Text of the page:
Originally, kebab was the food of Persian kings and in ancient times ordinary Iranians consumed it only once a year on Nowrooz, the Persian New Year. Today however kebab is not only consumed almost in every Iranian house on weekly base, it has also become Iran's number one selling fast food.
In Iran there are many kinds of kebabs such as Koobideh, Barg, Soltany, Boryani, Senjeh and Shish kebab. They can be made with lamb, chicken or beef. A new trend is to make them also with fish or turkey, which excludes Barg.
Subsequent generations have brought countless refinements to the art of the shishkebab: the yogurt marinades of Afghanistan and Iran, the olive oil basting mixtures of Turkey and Greece, the extravagant spicing of India, and the colorful vegetables of the Middle East.
The truth is that shishkebab can be as simple as chunks of meat on a skewer or as elaborate as the colorful brochettes served at Greek restaurants on the Rue Mouffetard in Paris.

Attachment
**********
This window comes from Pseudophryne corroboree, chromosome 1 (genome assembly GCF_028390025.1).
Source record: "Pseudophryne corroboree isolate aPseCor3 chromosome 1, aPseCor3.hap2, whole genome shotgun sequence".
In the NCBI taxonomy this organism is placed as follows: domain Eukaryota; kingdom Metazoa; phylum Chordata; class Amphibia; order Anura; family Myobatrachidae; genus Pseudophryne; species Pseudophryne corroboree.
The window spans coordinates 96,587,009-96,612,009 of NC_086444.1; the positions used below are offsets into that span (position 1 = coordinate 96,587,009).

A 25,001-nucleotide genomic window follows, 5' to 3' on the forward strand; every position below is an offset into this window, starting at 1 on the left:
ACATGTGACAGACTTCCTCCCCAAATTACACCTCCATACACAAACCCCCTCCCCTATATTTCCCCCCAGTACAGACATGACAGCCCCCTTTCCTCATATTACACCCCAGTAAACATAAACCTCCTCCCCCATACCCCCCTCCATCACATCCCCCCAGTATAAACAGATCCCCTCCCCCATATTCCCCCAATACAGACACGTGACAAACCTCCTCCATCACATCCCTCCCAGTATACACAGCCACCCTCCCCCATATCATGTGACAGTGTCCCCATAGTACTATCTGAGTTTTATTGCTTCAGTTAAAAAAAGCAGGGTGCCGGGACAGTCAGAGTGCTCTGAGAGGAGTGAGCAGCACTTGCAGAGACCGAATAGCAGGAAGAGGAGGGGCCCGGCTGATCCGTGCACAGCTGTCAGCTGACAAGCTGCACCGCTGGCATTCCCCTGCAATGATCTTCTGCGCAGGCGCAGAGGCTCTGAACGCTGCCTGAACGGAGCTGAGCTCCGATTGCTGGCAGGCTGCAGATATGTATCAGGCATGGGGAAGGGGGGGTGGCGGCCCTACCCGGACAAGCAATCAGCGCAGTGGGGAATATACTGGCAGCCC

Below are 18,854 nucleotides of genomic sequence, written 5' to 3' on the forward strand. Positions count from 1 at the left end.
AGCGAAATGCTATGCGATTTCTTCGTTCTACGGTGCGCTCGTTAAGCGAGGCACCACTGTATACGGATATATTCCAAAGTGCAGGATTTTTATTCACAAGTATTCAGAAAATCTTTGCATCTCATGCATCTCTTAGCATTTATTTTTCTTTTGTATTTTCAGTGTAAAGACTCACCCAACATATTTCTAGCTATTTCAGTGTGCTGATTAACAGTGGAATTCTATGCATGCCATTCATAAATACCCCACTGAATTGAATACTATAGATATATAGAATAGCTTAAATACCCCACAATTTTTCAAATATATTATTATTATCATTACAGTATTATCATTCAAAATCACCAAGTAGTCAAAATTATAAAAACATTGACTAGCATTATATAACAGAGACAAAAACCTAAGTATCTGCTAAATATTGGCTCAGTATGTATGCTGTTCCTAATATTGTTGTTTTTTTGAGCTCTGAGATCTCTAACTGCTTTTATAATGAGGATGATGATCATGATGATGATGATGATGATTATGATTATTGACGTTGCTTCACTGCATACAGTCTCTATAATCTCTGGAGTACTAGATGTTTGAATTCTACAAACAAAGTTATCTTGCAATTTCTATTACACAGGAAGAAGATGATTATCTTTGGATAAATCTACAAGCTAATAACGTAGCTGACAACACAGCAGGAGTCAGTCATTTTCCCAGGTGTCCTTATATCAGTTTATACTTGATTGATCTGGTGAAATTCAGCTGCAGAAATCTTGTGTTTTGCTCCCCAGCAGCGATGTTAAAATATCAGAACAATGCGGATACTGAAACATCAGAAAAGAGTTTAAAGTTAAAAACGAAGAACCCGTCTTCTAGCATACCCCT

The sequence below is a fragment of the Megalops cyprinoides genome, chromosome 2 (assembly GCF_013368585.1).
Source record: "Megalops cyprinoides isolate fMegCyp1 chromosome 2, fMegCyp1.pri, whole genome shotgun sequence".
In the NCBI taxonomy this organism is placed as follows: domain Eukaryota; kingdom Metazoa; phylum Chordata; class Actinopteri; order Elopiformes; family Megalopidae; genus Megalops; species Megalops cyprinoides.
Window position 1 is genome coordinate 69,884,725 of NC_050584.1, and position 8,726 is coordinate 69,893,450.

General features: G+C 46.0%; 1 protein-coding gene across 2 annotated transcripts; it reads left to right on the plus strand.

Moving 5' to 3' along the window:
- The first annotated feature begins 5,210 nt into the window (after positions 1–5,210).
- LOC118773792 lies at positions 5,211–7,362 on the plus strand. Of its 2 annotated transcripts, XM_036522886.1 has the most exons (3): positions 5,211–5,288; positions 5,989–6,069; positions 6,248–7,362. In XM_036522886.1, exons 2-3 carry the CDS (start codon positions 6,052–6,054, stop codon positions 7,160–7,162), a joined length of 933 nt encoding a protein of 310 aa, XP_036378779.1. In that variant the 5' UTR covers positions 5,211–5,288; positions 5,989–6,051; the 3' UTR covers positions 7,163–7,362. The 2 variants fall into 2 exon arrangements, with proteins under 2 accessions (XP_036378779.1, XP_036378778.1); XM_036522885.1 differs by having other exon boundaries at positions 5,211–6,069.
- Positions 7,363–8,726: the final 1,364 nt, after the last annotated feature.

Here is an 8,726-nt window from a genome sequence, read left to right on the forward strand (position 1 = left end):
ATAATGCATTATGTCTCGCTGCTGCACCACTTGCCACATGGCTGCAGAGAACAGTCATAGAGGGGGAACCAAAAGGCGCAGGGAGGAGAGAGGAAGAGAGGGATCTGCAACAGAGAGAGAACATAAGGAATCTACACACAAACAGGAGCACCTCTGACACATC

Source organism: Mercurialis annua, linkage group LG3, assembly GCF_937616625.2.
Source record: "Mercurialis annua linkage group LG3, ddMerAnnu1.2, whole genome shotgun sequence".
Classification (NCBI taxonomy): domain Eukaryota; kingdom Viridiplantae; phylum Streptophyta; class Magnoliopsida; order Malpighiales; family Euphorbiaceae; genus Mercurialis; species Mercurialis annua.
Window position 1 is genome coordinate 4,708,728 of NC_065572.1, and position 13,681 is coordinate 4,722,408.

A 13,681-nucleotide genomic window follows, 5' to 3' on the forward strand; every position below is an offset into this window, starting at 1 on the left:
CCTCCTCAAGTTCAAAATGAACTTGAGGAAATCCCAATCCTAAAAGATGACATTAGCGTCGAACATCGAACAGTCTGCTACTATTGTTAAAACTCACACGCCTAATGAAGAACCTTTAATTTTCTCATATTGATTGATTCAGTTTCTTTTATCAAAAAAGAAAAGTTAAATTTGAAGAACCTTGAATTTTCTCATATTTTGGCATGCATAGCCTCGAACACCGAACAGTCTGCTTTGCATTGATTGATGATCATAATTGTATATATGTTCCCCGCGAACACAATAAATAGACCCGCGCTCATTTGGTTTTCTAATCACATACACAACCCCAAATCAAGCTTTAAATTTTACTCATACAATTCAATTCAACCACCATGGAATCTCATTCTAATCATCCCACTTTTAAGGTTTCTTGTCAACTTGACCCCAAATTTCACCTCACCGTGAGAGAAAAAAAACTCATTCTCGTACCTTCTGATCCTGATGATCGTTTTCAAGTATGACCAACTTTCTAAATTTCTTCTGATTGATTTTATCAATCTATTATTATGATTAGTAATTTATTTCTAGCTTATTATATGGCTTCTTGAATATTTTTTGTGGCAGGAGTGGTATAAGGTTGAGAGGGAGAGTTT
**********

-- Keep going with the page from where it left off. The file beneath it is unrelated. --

Shishkebab is generally made from one of two cuts of lamb: the leg or the shoulder.
Döner kebab, literally "rotating meat" in Turkish, is a sliced lamb or chicken loaf slowly roasted on a vertical rotating spit.
Döner kebab is popularly best known served in pita (UK pitta) bread with salad but is also served on a dish with a salad and bread or French fries on the side or used on Turkish pizzas called pide or "kebabpizza".
Shishkebab (şiş kebap in Turkish) is a wooden or metal stick (a skewer in Turkish) with small cubes of any kind of meat, fowl, fish, fruit, or vegetable (usually a combination) that is roasted on a grill.
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